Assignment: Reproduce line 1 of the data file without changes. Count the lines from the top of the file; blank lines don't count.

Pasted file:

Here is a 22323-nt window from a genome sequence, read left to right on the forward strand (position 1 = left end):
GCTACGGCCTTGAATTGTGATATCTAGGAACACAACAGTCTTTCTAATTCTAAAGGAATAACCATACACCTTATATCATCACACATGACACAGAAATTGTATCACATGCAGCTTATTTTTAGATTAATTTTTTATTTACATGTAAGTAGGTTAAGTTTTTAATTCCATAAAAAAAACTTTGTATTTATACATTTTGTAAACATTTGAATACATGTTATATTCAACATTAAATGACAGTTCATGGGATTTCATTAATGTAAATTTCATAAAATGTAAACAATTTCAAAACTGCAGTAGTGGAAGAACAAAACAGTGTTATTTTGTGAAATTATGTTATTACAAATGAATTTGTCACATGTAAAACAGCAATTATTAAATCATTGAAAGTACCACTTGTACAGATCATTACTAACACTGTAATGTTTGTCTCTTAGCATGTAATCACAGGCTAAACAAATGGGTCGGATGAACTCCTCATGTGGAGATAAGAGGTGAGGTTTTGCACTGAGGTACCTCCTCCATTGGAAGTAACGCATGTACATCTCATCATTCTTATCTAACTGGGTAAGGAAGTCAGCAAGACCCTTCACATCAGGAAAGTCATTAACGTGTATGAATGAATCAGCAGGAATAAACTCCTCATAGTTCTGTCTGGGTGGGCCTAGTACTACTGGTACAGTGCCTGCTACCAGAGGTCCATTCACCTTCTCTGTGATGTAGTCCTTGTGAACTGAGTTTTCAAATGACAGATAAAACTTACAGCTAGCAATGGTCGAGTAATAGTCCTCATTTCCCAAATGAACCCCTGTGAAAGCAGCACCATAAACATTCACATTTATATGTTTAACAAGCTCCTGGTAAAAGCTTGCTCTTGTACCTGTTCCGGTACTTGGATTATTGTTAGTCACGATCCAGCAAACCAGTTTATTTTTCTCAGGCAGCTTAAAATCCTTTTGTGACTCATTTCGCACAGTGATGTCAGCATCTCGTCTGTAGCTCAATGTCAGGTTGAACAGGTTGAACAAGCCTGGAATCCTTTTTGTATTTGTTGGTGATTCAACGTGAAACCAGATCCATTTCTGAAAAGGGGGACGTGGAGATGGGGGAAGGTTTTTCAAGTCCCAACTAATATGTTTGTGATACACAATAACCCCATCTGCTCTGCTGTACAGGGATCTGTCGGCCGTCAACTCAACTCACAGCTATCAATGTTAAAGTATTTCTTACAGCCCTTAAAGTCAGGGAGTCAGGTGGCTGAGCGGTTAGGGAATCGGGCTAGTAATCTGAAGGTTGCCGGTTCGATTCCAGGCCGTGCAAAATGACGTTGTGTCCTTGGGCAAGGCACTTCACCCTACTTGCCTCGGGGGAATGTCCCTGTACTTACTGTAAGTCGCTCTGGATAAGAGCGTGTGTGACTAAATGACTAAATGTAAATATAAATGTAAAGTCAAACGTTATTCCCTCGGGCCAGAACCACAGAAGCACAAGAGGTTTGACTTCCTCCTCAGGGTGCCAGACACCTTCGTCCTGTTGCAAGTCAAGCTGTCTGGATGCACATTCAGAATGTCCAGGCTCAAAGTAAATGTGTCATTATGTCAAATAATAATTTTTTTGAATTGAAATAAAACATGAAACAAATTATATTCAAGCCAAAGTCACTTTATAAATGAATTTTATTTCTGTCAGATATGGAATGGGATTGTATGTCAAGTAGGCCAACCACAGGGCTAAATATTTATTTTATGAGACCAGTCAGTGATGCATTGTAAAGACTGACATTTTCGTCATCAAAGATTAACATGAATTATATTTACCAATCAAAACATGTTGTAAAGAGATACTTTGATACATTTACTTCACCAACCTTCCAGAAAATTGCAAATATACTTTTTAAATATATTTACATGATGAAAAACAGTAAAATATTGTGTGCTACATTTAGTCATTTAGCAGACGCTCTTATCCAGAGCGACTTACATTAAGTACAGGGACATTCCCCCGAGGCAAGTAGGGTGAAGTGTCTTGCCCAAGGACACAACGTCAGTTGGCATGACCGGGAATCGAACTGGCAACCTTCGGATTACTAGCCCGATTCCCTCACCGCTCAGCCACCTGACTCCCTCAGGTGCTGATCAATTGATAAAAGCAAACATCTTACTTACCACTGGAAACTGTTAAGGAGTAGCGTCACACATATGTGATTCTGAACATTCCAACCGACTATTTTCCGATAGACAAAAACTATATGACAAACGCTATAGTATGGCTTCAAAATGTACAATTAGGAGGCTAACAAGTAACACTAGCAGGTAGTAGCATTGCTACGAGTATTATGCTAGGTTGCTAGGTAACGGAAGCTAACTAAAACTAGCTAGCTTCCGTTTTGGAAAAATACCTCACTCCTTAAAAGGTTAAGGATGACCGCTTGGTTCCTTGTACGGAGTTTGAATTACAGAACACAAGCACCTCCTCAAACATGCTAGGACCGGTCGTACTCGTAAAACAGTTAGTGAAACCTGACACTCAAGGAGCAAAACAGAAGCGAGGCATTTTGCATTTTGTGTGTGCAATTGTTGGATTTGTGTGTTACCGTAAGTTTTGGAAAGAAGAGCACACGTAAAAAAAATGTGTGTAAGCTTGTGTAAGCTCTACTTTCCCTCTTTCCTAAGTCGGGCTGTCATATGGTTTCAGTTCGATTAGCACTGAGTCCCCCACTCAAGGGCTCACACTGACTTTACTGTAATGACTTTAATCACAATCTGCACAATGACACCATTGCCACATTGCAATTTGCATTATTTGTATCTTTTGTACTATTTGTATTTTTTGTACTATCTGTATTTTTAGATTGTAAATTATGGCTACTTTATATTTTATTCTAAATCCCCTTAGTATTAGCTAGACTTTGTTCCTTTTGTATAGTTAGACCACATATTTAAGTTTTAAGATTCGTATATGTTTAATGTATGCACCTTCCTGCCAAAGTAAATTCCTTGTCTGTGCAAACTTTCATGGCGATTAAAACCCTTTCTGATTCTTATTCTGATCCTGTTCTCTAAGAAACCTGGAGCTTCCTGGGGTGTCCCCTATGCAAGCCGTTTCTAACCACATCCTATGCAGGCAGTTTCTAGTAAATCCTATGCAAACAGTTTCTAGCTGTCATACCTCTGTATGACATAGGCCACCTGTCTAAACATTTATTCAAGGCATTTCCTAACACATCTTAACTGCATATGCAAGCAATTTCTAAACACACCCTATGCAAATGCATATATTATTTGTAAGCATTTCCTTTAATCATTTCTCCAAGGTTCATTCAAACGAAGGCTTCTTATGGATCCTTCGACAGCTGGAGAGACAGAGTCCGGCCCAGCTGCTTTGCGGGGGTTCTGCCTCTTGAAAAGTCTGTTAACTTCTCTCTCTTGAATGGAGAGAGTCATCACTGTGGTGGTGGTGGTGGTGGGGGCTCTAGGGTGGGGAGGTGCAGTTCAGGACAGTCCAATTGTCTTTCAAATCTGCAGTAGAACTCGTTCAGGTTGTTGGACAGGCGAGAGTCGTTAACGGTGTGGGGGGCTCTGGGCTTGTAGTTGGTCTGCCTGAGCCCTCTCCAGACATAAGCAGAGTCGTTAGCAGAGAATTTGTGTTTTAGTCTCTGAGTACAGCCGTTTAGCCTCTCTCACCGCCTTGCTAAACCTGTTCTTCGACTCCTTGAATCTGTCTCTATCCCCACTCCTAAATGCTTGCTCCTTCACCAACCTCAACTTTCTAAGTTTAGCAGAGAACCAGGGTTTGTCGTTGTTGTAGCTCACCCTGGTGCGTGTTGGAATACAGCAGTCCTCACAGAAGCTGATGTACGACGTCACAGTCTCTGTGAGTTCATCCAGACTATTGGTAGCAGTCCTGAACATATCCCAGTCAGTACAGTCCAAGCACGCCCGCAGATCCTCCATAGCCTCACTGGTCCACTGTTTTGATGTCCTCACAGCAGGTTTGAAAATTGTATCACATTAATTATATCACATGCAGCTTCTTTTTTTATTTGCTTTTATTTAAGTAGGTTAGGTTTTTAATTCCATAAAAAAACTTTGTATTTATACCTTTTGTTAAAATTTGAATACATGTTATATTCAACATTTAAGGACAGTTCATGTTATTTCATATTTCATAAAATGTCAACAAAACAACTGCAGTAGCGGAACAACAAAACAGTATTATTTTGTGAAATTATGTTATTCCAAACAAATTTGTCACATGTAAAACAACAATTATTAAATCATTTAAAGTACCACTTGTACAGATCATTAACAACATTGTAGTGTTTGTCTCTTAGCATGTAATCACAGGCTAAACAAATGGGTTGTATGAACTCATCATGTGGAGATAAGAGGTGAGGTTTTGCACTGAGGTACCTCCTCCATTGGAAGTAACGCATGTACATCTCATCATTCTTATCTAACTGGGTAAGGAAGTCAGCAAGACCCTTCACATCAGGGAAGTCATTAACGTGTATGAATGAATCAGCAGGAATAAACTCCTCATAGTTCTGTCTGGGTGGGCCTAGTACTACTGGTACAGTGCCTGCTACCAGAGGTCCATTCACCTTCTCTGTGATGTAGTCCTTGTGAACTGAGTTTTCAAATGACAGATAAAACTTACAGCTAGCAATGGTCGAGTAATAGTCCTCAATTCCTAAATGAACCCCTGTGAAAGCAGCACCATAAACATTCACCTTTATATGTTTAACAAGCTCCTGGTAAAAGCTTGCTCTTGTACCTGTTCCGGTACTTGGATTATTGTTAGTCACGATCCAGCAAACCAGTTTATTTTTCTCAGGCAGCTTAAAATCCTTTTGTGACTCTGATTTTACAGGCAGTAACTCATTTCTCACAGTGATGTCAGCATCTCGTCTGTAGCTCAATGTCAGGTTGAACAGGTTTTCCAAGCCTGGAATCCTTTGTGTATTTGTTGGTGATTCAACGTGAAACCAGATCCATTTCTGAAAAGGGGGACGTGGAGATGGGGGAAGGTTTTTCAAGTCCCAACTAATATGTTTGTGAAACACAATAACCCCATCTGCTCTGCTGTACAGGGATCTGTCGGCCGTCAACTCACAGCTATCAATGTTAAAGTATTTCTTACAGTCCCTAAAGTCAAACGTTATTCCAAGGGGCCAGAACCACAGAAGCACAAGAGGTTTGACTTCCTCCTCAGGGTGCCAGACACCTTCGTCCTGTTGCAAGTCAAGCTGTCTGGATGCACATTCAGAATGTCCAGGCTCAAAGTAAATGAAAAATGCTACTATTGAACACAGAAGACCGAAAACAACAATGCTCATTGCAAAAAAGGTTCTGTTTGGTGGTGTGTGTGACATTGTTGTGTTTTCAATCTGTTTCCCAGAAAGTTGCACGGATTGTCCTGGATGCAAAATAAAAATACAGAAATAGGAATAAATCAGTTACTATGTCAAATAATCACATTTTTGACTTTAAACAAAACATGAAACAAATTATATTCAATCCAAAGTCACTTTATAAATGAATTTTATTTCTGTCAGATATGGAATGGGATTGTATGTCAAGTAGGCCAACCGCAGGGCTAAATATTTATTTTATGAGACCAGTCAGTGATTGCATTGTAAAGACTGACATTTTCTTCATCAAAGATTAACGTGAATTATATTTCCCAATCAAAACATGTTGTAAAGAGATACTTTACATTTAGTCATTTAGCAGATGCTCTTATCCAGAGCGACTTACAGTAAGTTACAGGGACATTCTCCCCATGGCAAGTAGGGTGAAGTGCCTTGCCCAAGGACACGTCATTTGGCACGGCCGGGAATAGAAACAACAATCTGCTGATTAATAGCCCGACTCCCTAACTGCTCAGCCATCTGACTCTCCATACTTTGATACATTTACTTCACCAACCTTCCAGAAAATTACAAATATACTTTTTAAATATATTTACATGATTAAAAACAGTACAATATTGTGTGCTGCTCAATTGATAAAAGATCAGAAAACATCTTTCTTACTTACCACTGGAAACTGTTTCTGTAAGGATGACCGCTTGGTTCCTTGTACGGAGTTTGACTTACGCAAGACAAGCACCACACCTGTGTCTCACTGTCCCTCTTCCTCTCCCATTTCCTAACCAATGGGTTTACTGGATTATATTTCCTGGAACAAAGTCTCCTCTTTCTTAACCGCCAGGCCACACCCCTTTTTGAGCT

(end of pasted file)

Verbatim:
Here is a 22323-nt window from a genome sequence, read left to right on the forward strand (position 1 = left end):